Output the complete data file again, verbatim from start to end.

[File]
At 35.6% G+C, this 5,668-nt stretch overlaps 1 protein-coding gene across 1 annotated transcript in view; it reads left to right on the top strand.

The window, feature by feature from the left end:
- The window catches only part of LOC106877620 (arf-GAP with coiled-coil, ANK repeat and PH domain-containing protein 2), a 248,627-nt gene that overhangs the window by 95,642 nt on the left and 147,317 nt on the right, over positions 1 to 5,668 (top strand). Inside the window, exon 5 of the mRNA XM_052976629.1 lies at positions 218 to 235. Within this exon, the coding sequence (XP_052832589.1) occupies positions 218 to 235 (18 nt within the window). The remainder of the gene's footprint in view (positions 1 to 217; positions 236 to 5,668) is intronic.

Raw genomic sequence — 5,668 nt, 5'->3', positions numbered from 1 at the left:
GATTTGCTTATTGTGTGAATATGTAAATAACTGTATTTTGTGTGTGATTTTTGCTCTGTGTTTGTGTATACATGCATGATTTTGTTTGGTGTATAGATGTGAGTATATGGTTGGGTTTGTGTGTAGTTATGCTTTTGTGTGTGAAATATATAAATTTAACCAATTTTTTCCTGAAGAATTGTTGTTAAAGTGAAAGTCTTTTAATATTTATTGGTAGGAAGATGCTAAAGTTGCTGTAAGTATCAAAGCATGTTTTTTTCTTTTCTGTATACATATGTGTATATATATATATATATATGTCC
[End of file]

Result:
At 35.6% G+C, this 5,668-nt stretch overlaps 1 protein-coding gene across 1 annotated transcript in view; it reads left to right on the top strand.

The window, feature by feature from the left end:
- The window catches only part of LOC106877620 (arf-GAP with coiled-coil, ANK repeat and PH domain-containing protein 2), a 248,627-nt gene that overhangs the window by 95,642 nt on the left and 147,317 nt on the right, over positions 1 to 5,668 (top strand). Inside the window, exon 5 of the mRNA XM_052976629.1 lies at positions 218 to 235. Within this exon, the coding sequence (XP_052832589.1) occupies positions 218 to 235 (18 nt within the window). The remainder of the gene's footprint in view (positions 1 to 217; positions 236 to 5,668) is intronic.

Raw genomic sequence — 5,668 nt, 5'->3', positions numbered from 1 at the left:
GATTTGCTTATTGTGTGAATATGTAAATAACTGTATTTTGTGTGTGATTTTTGCTCTGTGTTTGTGTATACATGCATGATTTTGTTTGGTGTATAGATGTGAGTATATGGTTGGGTTTGTGTGTAGTTATGCTTTTGTGTGTGAAATATATAAATTTAACCAATTTTTTCCTGAAGAATTGTTGTTAAAGTGAAAGTCTTTTAATATTTATTGGTAGGAAGATGCTAAAGTTGCTGTAAGTATCAAAGCATGTTTTTTTCTTTTCTGTATACATATGTGTATATATATATATATATATGTCC